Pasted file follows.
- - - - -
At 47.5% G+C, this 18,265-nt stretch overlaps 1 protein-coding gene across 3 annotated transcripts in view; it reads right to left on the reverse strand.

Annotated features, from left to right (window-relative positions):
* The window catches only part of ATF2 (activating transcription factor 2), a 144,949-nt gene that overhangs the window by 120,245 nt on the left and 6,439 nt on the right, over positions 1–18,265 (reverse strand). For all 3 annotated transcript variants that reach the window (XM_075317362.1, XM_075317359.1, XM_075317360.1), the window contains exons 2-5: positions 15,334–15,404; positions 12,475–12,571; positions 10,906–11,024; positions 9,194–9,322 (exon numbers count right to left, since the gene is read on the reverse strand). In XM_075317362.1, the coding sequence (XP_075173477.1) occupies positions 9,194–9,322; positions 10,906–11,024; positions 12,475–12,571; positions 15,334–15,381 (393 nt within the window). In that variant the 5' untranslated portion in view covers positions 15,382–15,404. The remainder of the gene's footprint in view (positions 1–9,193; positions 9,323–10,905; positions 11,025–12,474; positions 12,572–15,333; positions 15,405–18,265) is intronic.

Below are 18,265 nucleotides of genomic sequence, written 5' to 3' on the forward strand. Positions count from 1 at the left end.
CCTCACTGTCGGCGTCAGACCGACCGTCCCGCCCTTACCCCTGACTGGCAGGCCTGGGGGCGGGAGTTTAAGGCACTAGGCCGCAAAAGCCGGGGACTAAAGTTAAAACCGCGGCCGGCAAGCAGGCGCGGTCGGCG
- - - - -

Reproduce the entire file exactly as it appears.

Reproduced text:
At 47.5% G+C, this 18,265-nt stretch overlaps 1 protein-coding gene across 3 annotated transcripts in view; it reads right to left on the reverse strand.

Annotated features, from left to right (window-relative positions):
* The window catches only part of ATF2 (activating transcription factor 2), a 144,949-nt gene that overhangs the window by 120,245 nt on the left and 6,439 nt on the right, over positions 1–18,265 (reverse strand). For all 3 annotated transcript variants that reach the window (XM_075317362.1, XM_075317359.1, XM_075317360.1), the window contains exons 2-5: positions 15,334–15,404; positions 12,475–12,571; positions 10,906–11,024; positions 9,194–9,322 (exon numbers count right to left, since the gene is read on the reverse strand). In XM_075317362.1, the coding sequence (XP_075173477.1) occupies positions 9,194–9,322; positions 10,906–11,024; positions 12,475–12,571; positions 15,334–15,381 (393 nt within the window). In that variant the 5' untranslated portion in view covers positions 15,382–15,404. The remainder of the gene's footprint in view (positions 1–9,193; positions 9,323–10,905; positions 11,025–12,474; positions 12,572–15,333; positions 15,405–18,265) is intronic.

Below are 18,265 nucleotides of genomic sequence, written 5' to 3' on the forward strand. Positions count from 1 at the left end.
CCTCACTGTCGGCGTCAGACCGACCGTCCCGCCCTTACCCCTGACTGGCAGGCCTGGGGGCGGGAGTTTAAGGCACTAGGCCGCAAAAGCCGGGGACTAAAGTTAAAACCGCGGCCGGCAAGCAGGCGCGGTCGGCG